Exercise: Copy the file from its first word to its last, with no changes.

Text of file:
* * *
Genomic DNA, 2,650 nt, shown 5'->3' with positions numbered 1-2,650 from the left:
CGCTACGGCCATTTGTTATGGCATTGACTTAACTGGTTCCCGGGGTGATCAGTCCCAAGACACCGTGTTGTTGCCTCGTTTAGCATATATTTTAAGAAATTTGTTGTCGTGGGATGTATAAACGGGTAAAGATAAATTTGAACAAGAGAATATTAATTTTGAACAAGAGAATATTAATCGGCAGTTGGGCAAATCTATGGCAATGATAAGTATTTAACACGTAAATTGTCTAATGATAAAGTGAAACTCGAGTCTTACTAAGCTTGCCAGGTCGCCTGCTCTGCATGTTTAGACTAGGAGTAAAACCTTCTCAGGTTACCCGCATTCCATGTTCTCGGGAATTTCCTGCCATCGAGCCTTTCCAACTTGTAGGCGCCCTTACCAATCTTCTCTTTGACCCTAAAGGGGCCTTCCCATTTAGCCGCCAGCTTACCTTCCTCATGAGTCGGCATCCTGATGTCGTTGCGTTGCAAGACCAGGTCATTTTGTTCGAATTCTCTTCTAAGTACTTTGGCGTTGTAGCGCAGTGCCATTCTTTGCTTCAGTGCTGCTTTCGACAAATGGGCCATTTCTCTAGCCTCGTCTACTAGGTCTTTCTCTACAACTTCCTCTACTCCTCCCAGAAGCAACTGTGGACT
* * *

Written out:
Genomic DNA, 2,650 nt, shown 5'->3' with positions numbered 1-2,650 from the left:
CGCTACGGCCATTTGTTATGGCATTGACTTAACTGGTTCCCGGGGTGATCAGTCCCAAGACACCGTGTTGTTGCCTCGTTTAGCATATATTTTAAGAAATTTGTTGTCGTGGGATGTATAAACGGGTAAAGATAAATTTGAACAAGAGAATATTAATTTTGAACAAGAGAATATTAATCGGCAGTTGGGCAAATCTATGGCAATGATAAGTATTTAACACGTAAATTGTCTAATGATAAAGTGAAACTCGAGTCTTACTAAGCTTGCCAGGTCGCCTGCTCTGCATGTTTAGACTAGGAGTAAAACCTTCTCAGGTTACCCGCATTCCATGTTCTCGGGAATTTCCTGCCATCGAGCCTTTCCAACTTGTAGGCGCCCTTACCAATCTTCTCTTTGACCCTAAAGGGGCCTTCCCATTTAGCCGCCAGCTTACCTTCCTCATGAGTCGGCATCCTGATGTCGTTGCGTTGCAAGACCAGGTCATTTTGTTCGAATTCTCTTCTAAGTACTTTGGCGTTGTAGCGCAGTGCCATTCTTTGCTTCAGTGCTGCTTTCGACAAATGGGCCATTTCTCTAGCCTCGTCTACTAGGTCTTTCTCTACAACTTCCTCTACTCCTCCCAGAAGCAACTGTGGACT